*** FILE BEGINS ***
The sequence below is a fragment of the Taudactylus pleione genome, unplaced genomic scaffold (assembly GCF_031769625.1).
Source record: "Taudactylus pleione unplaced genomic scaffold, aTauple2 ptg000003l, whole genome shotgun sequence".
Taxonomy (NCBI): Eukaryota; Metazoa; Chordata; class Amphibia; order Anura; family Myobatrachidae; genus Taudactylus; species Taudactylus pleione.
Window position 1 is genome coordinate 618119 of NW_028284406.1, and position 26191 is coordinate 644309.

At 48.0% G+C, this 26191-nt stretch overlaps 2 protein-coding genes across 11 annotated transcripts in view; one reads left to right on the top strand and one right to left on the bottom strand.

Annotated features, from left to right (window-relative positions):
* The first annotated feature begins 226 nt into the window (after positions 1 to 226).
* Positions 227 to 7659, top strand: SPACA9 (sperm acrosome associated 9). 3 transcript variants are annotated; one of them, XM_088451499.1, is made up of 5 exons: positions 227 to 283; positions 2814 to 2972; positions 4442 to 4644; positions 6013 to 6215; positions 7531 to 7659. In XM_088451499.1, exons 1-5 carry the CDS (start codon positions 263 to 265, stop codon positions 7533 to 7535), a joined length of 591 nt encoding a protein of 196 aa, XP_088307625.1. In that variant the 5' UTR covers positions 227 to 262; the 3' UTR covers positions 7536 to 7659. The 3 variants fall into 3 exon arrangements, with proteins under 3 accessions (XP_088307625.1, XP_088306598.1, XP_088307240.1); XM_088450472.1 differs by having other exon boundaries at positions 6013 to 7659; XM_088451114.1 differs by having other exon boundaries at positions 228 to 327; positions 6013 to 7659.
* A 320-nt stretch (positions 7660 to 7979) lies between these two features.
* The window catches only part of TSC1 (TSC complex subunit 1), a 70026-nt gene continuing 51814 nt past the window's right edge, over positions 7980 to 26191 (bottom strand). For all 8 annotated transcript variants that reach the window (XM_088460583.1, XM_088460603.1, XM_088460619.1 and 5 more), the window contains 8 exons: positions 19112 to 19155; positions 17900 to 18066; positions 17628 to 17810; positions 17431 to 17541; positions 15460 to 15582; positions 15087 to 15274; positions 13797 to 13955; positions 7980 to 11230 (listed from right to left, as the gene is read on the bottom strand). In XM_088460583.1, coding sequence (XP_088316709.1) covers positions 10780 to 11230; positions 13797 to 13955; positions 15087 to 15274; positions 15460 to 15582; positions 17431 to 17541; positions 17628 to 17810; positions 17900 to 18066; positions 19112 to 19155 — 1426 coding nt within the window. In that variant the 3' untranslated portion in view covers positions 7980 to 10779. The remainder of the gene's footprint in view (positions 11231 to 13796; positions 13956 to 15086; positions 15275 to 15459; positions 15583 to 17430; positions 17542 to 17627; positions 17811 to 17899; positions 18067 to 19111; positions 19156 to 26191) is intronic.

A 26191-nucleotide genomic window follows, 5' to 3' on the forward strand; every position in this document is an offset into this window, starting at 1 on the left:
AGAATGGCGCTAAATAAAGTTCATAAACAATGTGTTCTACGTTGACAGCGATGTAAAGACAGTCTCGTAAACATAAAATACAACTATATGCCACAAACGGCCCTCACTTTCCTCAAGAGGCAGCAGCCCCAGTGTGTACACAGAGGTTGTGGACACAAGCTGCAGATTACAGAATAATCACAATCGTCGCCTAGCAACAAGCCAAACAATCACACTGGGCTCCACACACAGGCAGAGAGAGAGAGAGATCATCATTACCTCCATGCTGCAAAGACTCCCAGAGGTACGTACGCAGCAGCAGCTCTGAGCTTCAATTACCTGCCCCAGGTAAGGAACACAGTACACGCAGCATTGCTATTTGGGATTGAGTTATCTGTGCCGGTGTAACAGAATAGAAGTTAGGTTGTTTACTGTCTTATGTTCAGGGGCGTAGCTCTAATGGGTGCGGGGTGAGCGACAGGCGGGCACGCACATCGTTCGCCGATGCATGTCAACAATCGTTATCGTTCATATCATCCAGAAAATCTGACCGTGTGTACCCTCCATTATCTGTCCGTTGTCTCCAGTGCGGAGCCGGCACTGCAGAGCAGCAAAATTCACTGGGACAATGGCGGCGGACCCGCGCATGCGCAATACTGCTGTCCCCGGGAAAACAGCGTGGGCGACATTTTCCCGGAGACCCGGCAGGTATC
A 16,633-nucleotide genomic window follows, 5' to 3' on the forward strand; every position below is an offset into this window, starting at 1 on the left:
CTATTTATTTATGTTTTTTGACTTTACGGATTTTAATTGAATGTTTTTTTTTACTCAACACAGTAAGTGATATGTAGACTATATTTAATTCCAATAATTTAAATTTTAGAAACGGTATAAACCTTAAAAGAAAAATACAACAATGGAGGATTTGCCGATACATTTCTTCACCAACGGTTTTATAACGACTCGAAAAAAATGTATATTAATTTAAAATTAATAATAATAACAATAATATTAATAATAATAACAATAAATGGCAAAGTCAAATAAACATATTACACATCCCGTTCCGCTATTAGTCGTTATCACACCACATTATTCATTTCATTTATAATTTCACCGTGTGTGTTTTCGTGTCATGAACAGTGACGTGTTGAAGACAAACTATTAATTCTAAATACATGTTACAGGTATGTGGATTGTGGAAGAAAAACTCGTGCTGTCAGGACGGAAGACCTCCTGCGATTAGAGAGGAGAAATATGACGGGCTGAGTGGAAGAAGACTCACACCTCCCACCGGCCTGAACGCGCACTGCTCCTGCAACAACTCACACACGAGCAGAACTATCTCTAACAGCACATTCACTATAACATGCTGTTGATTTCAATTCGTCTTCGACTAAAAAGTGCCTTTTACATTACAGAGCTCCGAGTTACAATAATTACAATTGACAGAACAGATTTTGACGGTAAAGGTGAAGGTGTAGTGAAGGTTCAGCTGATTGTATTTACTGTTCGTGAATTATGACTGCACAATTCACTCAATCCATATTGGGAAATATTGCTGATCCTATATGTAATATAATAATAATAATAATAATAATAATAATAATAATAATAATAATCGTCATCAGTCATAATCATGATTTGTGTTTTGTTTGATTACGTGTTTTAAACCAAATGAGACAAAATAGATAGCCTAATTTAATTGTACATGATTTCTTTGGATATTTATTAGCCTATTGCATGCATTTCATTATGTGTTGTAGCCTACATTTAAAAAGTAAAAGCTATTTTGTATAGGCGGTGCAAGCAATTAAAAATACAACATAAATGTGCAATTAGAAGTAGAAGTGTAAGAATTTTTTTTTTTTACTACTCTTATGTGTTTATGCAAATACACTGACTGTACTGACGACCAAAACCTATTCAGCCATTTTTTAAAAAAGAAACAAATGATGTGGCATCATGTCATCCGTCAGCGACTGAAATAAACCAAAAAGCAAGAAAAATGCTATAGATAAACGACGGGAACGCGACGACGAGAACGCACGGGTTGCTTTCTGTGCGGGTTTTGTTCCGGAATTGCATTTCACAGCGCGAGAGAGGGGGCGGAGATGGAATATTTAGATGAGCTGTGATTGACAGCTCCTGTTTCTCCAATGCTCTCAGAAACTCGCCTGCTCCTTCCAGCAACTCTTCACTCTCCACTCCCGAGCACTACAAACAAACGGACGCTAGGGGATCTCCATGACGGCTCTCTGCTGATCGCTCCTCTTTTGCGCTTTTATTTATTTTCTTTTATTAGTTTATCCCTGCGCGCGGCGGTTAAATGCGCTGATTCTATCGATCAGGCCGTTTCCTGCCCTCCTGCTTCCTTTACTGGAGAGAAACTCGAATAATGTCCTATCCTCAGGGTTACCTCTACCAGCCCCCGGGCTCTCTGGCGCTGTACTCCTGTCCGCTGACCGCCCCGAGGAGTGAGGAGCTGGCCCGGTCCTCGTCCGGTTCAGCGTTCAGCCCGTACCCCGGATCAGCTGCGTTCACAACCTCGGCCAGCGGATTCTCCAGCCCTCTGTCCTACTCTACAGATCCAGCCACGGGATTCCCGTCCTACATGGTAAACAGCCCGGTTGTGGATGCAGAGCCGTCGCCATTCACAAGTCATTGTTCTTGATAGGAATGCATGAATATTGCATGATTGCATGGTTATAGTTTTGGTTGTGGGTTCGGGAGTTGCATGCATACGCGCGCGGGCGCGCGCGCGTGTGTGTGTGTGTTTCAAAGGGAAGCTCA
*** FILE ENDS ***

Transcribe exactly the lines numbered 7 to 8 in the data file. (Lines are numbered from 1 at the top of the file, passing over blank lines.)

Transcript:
* The first annotated feature begins 226 nt into the window (after positions 1 to 226).
* Positions 227 to 7659, top strand: SPACA9 (sperm acrosome associated 9). 3 transcript variants are annotated; one of them, XM_088451499.1, is made up of 5 exons: positions 227 to 283; positions 2814 to 2972; positions 4442 to 4644; positions 6013 to 6215; positions 7531 to 7659. In XM_088451499.1, exons 1-5 carry the CDS (start codon positions 263 to 265, stop codon positions 7533 to 7535), a joined length of 591 nt encoding a protein of 196 aa, XP_088307625.1. In that variant the 5' UTR covers positions 227 to 262; the 3' UTR covers positions 7536 to 7659. The 3 variants fall into 3 exon arrangements, with proteins under 3 accessions (XP_088307625.1, XP_088306598.1, XP_088307240.1); XM_088450472.1 differs by having other exon boundaries at positions 6013 to 7659; XM_088451114.1 differs by having other exon boundaries at positions 228 to 327; positions 6013 to 7659.